Remembrance Day – Old Blue, Captain Ken Kettle MC

Sunday 10 November 2019

In June of this year, Christ’s Hospital received a very special donation to its museum collection.

The three children of Old Blue, Captain Ken Kettle MC (1918-2009) presented a beautifully framed commemorative memorial to their father with his Military Cross as the centrepiece.

Kettle acquired a Presentee entrance to Christ’s Hospital, with Miss Enid Bevan as his Donation Governor. Kettle attended Christ’s Hospital 1929 – 1934, in Barnes A. He always held the School highly, never forgetting his time at CH. He served during WWII in the Queen’s Royal Regiment and was awarded the Military Cross on 4 May 1943, attending the investiture at Buckingham Palace in 1945.

The Military Cross is an operational gallantry award given to all ranks of the services in recognition of exemplary gallantry during active operations against the enemy on land. In this case it was awarded for his efforts in Egypt 1942, across the desert to Tripoli – he made a key contribution to victory in World War II.

Kettle was recommended for his medal by General Montgomery, Commander-in-Chief of the Middle East Forces.

Quoted from despatches 8th March 1943:

“For a long time Captain Kettle has been putting in a great deal of extremely valuable, though unostentatious work for the benefit of the Battalion.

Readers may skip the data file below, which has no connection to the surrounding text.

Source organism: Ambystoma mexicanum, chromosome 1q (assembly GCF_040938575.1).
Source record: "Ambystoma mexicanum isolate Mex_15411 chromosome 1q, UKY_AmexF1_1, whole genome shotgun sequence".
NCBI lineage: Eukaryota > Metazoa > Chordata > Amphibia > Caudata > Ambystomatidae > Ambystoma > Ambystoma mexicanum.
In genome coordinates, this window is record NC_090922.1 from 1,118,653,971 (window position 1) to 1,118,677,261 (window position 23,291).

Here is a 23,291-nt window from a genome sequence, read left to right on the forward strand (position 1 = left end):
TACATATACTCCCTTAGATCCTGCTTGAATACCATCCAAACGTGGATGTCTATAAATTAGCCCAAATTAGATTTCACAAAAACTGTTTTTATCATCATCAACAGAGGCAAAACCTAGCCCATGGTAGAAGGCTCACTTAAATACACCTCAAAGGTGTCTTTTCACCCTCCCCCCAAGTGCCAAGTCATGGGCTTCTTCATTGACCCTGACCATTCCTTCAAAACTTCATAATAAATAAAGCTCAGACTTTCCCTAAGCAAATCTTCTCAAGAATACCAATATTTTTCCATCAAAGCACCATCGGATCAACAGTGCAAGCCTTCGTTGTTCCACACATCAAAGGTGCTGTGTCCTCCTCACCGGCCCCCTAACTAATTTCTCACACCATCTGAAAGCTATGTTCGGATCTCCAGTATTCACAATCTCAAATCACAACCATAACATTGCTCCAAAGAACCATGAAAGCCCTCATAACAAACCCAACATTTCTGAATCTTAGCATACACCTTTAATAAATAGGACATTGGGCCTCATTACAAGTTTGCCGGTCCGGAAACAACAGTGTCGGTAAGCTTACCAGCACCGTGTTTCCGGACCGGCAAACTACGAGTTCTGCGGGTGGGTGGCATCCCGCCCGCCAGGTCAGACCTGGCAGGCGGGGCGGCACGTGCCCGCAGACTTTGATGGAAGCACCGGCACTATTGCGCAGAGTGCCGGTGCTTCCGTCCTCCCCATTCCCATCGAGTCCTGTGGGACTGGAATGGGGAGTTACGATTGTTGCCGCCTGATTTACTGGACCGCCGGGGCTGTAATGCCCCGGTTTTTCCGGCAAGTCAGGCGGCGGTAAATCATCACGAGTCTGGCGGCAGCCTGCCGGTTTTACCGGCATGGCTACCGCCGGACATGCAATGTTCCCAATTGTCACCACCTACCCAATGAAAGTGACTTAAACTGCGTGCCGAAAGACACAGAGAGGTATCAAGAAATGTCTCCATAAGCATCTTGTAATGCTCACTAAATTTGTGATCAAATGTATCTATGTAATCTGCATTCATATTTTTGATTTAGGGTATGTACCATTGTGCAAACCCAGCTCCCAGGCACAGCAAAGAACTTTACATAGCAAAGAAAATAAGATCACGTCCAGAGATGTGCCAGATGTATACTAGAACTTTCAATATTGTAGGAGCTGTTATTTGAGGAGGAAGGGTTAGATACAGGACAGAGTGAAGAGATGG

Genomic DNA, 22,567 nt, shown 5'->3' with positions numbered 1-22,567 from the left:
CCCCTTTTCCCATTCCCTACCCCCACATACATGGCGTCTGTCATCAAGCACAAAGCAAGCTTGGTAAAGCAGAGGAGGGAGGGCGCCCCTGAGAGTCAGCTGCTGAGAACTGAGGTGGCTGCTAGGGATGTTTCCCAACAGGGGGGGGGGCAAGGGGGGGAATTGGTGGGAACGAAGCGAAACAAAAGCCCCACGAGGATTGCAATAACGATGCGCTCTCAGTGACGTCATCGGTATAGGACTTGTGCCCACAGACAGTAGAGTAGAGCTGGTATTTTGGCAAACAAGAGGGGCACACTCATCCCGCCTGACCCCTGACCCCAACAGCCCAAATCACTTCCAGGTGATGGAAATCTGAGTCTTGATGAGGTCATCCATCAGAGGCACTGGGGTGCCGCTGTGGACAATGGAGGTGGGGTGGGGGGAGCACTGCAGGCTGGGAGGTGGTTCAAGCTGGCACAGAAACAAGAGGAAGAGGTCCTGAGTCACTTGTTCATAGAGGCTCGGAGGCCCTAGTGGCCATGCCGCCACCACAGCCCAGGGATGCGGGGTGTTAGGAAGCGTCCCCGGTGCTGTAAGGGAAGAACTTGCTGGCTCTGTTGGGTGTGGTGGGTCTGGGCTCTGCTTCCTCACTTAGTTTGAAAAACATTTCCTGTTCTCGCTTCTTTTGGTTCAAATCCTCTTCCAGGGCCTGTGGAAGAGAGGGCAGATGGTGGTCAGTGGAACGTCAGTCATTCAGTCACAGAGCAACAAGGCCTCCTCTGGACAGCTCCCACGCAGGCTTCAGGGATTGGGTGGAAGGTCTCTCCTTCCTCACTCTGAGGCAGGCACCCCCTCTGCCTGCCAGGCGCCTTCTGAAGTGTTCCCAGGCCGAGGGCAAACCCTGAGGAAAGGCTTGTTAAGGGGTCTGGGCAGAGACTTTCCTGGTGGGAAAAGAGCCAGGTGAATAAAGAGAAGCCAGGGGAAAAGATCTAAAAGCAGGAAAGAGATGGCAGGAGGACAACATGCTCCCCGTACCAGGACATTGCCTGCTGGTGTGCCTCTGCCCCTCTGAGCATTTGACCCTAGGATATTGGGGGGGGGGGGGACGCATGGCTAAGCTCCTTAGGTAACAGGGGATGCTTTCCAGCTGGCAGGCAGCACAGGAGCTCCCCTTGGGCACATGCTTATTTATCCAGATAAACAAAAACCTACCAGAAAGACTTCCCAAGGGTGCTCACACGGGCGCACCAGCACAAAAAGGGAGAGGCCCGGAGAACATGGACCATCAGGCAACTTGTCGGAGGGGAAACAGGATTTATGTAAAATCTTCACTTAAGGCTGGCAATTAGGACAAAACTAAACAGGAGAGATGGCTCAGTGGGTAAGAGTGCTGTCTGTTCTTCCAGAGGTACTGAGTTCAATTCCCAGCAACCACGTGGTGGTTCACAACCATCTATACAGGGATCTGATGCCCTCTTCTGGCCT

During the fighting North of Hineimat when the Battalion had been forty-eight hours without food or water…Kettle…personally collected the rations, and in the face of considerable shelling and mortaring delivered supplies to the various Company H.Q.s.

…He has been perpetually on patrol…he was the first to enter Zuara, searched for and found where the road had been mined; captured three Italian prisoners; took up a position to the West and handed the town over to 1/7 Queen’s.

At Fisia Captain Kettle did a great deal of important patrolling as far forward as the Tunisian Frontier in the face of the enemy and brought back most valuable information. Throughout these operations…he has been constantly employed in contact with the enemy; yet his cheerful bearing together with his own personal courage in moments of adversity, have in no small measure been responsible for the various successes of both the carrier P1. And the Battalion itself.”

Kettle wrote about the battle in Egypt in 1942. You can read his accounts here.


With thanks to the Christ’s Hospital Musuem for information and photos.